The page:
New coronavirus cases leaped in Florida in the week ending Sunday, rising 42% as 15,684 cases were reported. The previous week had 11,048 new cases of the virus that causes COVID-19.
Florida ranked fifth among the states where coronavirus was spreading the fastest on a per-person basis, a USA TODAY Network analysis of Johns Hopkins University data shows. In the latest week coronavirus cases in the United States increased 10.4% from the week before, with 92,148 cases reported. With 6.45% of the country’s population, Florida had 17.02% of the country’s cases in the last week. Across the country, 28 states had more cases in the latest week than they did in the week before.
Many places did not report cases and deaths around the Fourth of July, which would shift those cases into the following week and make week-to-week comparisons inaccurate.
Leon County reported 161 cases in the latest week. A week earlier, it had reported 70 cases. Throughout the pandemic it has reported 33,402 cases and 332 deaths.
Pam Saulsby, a spokeswoman for the local Department of Health, acknowledged that local health officials “certainly are” aware of the rise. On Friday, the local health department tweeted that the positivity rate for the week so far was at 6.83%.
“In part the increase is tied to summer camp outbreaks effecting younger children/teens,” the department said on Twitter. “We encourage those eligible, to get vaccinated. We’re increasing our contact tracing efforts to attempt to contain the virus and prevent its spread further in the population.”
In a weekly situation report on Thursday, the department noted that despite the higher positivity rate “COVID-19-related hospitalizations have remained at low levels, and we have not yet confirmed new deaths in Leon County due to the virus within the last 2 weeks.”
Gadsden County, meanwhile, reported 21 cases in the latest week. A week earlier, it had reported seven cases. Throughout the pandemic it has reported 5,854 cases and 99 deaths.
Wakulla County reported 20 cases in the latest week. A week earlier, it had reported 10 cases. Throughout the pandemic it has reported 3,593 cases and 56 deaths.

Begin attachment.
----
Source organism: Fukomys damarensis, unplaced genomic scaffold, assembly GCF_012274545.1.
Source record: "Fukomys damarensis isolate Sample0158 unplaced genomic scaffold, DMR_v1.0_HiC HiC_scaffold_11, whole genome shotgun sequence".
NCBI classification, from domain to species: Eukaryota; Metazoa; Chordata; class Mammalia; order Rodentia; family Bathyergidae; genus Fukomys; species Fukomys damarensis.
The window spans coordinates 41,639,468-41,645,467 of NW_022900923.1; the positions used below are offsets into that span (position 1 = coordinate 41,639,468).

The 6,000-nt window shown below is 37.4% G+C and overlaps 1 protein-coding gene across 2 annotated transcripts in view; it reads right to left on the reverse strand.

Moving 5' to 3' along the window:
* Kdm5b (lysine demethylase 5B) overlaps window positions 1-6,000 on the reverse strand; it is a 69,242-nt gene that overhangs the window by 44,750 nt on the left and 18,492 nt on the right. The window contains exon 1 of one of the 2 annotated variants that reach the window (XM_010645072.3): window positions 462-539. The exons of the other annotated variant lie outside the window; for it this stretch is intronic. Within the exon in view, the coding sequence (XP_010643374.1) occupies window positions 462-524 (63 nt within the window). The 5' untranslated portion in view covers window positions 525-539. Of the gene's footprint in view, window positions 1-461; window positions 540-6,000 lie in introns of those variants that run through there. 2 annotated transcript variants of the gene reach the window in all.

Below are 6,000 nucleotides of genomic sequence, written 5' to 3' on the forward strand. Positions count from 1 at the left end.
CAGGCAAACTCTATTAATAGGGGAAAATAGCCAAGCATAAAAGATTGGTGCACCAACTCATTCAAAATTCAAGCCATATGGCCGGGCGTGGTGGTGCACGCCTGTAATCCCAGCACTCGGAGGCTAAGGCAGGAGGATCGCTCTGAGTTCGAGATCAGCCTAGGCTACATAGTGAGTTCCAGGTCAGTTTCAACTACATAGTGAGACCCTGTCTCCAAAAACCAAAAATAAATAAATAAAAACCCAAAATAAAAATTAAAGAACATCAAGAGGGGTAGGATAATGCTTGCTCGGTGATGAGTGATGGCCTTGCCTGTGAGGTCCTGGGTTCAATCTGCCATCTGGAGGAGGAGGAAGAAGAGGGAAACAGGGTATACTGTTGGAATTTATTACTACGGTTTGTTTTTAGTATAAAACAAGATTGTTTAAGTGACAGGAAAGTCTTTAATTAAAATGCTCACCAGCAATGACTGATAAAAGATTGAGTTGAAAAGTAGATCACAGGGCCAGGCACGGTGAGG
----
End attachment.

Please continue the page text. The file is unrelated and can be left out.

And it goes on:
Jefferson County reported two cases in the latest week. A week earlier, it had reported one case. Throughout the pandemic it has reported 1,532 cases and 28 deaths.
Franklin County reported two cases in the latest week. A week earlier, it had reported nine cases. Throughout the pandemic it has reported 1,375 cases and 20 deaths.
Within Florida, the worst weekly outbreaks on a per-person basis were in Baker, Nassau and Hardee counties. Adding the most new cases overall were Miami-Dade County, with 2,930 cases; Broward County, with 1,470 cases; and Duval County, with 1,403. Weekly case counts rose in 56 counties from the previous week. The worst increases from the prior week’s pace were in Miami-Dade, Duval and Orange counties.
Florida ranked 21st among states in share of people receiving at least one shot, with 54.2% of its residents at least partially vaccinated. The national rate is 54.9%, a USA TODAY analysis of CDC data shows. The Pfizer and Moderna vaccines, which are the most used in the United States, require two doses administered a few weeks apart.
In the week ending Sunday, Florida reported administering another 537,139 vaccine doses, including 225,470 first doses. In the previous week, the state administered 285,031 vaccine doses, including 132,493 first doses. In all, Florida reported it has administered 21,299,517 total doses.
Across Florida, cases fell in nine counties, with the best declines in Suwannee, Okeechobee and Charlotte counties.
In Florida, 213 people were reported dead of COVID-19 in the week ending Sunday. In the week before that, 217 people were were reported dead.
A total of 2,381,148 people in Florida have tested positive for the coronavirus since the pandemic began, and 37,985 people have died from the disease, Johns Hopkins University data shows. In the United States 33,717,567 people have tested positive and 605,526 people have died.
The USA TODAY Network is publishing localized versions of this story on its news sites across the country, generated with data from Johns Hopkins University and the Centers for Disease Control. If you have questions about the data or the story, contact Mike Stucka at email@example.com.